When answering filmmakers’ questions about Trump’s perceived racism and xenophobia, their replies vary. Some (especially women) feel that Black Lives Matter activists have a point about the abysmal way Black people are treated in the US. Others claim that Black people (and women) are demanding special privileges not enjoyed by white men.

Most deny that Trump is racist, claiming he only wants to prevent terrorist attacks by banning immigrants from Syria, Afghanistan and Iraq. They agree with his proposed wall because they believe his claims that most illegal Mexican immigrants are drug dealers and rapists. This flies in the face of research indicating undocumented immigrants (who are loathe to draw attention to themselves) commit far fewer crimes than either legal immigrants or native born Americans.

Deportees in Mexico: Unwanted by Either Side

US and The Wall: Deportees in Mexico Unwanted by Either Side

RT (2017)

This documentary explores the plight of newly deported immigrants  – many of whom have lived in the US more than 20 years and speak no Spanish. Most end up in Tijuana which, run by drug cartels, is one of the most dangerous cities in the world. Because they’re not local, it’s fairly common for Mexican police to detain deportees and steal their money.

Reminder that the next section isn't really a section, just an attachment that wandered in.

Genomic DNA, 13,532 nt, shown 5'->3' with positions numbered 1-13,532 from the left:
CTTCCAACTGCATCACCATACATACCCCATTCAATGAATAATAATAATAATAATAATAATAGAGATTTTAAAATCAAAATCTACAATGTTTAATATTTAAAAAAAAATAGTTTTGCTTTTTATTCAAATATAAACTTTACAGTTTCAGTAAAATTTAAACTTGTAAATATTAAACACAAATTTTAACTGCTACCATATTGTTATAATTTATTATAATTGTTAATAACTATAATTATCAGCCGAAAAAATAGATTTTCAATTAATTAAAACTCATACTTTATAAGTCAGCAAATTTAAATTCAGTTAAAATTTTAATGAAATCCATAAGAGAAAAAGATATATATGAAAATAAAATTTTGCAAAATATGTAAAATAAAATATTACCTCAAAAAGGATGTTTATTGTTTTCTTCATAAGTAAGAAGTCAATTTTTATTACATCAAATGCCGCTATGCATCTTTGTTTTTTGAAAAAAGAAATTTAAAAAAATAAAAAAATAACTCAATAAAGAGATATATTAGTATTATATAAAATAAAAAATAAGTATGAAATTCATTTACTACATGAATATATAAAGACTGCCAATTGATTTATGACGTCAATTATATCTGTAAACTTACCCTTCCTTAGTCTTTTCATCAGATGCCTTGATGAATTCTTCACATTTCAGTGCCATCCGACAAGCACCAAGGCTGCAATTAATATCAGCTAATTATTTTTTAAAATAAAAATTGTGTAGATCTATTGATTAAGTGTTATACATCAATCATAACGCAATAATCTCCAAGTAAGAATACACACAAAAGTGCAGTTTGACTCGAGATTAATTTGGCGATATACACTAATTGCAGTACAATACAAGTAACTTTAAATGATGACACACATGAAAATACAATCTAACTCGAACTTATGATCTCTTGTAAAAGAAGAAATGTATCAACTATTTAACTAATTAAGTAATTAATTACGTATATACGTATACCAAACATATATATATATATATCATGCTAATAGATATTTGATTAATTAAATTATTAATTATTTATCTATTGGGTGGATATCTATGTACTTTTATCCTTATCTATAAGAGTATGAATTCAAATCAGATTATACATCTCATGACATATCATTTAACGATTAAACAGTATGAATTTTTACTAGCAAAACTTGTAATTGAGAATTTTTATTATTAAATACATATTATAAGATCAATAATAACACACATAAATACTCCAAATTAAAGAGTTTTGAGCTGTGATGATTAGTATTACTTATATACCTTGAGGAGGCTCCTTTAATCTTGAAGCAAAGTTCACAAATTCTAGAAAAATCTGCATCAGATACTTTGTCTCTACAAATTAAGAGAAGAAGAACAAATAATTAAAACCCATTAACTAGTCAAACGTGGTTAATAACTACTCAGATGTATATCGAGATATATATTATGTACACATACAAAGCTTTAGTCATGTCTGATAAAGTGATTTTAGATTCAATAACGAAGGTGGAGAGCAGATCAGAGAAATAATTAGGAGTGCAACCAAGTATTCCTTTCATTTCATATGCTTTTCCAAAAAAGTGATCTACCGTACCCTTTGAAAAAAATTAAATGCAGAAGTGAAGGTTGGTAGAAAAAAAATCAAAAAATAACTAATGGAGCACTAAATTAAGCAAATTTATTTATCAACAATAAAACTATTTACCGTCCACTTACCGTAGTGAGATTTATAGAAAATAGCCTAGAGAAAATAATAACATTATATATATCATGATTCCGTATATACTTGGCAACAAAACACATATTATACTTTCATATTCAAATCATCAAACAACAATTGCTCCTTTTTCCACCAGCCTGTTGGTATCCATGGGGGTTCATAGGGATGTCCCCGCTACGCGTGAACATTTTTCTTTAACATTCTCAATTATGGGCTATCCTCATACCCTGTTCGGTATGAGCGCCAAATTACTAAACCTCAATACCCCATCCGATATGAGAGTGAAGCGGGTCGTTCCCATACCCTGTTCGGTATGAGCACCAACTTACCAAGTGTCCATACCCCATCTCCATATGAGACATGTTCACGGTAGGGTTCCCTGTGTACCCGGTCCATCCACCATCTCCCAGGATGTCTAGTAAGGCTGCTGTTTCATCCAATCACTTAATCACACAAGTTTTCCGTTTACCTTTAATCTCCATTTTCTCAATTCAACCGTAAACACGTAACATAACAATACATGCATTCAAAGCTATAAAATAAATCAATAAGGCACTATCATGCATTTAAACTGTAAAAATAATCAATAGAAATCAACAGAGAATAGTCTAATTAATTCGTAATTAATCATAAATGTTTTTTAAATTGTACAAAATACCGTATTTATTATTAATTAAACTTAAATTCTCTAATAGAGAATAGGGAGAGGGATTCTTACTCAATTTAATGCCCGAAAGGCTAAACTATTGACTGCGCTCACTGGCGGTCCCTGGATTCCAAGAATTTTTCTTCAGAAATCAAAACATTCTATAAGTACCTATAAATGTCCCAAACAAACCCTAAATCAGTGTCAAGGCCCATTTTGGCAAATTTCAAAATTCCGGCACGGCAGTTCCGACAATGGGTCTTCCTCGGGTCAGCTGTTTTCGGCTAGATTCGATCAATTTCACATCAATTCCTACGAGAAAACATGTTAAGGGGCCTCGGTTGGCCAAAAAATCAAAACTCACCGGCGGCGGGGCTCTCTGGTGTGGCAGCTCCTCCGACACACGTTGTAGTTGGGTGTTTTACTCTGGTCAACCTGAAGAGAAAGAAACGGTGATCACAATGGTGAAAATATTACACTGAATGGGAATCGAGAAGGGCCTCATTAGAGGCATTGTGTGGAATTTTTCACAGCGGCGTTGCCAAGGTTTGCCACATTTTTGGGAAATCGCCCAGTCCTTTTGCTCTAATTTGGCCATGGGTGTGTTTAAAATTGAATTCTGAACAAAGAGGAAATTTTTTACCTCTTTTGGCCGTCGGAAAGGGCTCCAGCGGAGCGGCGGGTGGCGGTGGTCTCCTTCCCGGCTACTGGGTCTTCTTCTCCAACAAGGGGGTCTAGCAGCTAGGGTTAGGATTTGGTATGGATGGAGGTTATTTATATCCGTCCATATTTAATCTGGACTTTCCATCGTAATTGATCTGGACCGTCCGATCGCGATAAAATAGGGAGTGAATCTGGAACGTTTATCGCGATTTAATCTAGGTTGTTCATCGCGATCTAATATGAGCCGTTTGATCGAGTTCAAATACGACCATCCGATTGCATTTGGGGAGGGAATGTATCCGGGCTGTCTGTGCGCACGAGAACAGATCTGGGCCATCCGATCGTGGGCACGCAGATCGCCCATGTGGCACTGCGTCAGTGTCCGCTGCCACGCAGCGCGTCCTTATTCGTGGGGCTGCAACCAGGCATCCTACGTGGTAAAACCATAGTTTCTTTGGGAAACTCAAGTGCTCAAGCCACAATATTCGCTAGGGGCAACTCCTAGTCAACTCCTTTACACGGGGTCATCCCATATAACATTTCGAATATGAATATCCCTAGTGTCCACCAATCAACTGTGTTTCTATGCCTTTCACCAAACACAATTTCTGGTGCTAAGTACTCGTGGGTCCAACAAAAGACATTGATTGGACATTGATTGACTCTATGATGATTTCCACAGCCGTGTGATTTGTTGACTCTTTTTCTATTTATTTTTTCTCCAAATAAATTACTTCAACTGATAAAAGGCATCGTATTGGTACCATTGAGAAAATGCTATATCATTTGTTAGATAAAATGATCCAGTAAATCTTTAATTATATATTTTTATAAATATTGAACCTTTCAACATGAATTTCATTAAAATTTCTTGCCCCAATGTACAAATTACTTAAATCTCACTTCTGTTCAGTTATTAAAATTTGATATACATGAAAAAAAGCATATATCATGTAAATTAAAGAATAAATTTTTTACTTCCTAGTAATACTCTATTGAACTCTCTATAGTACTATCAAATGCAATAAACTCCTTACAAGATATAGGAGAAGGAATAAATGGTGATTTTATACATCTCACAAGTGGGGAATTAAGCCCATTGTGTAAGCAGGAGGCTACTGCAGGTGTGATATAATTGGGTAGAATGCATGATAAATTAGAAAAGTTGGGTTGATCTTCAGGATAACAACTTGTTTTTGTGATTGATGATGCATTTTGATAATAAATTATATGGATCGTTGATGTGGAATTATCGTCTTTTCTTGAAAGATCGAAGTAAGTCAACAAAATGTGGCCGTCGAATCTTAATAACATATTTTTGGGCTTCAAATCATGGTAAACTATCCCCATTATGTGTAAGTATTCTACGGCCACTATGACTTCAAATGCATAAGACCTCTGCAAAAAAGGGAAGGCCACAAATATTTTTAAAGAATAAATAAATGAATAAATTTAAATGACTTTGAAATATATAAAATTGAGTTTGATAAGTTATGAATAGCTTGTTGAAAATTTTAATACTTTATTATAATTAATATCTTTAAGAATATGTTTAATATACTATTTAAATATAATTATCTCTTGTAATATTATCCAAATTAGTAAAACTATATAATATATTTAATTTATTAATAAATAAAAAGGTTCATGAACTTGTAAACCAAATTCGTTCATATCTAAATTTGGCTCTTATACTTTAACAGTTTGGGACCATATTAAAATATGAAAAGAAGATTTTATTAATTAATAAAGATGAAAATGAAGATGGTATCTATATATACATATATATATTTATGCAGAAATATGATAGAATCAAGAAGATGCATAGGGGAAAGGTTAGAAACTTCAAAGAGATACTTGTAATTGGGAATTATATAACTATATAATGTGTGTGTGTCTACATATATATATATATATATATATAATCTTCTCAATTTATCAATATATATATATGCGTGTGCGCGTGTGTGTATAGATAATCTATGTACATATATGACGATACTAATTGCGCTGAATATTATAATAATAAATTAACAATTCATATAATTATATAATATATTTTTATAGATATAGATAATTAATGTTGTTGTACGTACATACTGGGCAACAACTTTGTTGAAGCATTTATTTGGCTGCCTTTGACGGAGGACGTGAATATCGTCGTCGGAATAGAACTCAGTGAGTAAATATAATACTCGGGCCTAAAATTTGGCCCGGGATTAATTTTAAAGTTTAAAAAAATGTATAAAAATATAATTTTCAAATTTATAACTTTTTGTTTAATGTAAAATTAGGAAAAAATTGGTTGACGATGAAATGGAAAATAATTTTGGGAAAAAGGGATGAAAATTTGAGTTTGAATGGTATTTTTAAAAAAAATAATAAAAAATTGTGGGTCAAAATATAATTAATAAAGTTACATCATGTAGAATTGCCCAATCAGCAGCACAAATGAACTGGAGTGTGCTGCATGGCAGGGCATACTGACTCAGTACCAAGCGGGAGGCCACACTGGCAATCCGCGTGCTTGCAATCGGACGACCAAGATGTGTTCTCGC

The film profiles three main groups, volunteers who leave gallon jugs of water in the desert to prevent migrants from dying of thirst; armed vigilantes, drawn from former military and police personnel, who patrol the Arizona desert hunting down illegal immigrants; and US veterans who have started a shelter in Tijuana for veterans deported after serving in Iraq and Afghanistan. Most were enticed to enlist with a promise of citizenship – only to be deported for minor crimes such as DUIs, drug possession, bad checks or firearms offenses. One veteran talks of pleading guilty based on a broken promise he wouldn’t be deported.

During the filming, the shelter is visited by seven Congress people concerned about the plight of deported veterans.

US Military Burnpits: The New Agent Orange?

In their August 1 episode of The Stream, Al Jazeera English explores the plight of US veterans and Iraqi and American civilians exposed to toxic burn pits in Iraq, Afghanistan and the US. Although Obama outlawed the use of war zone burn pits, they continue to operate on 200 military bases across the US.*

Historically burn pits have been used to dispose of munitions, metals, plastics, chemicals and corpses, releasing a host of toxic chemicals to the atmosphere.

The US Department of Veterans Affairs (VA) listed 110,989 veterans and service members in its latest burn pits registry. However, as with Agent Orange exposure, the VA has been slow to investigate burn pit related illnesses and routinely denies medical benefits to veterans who become chronically ill from burn pit exposure. They most commonly suffer from acute and debilitating respiratory illnesses and throat, lung and brain cancers and leukemia.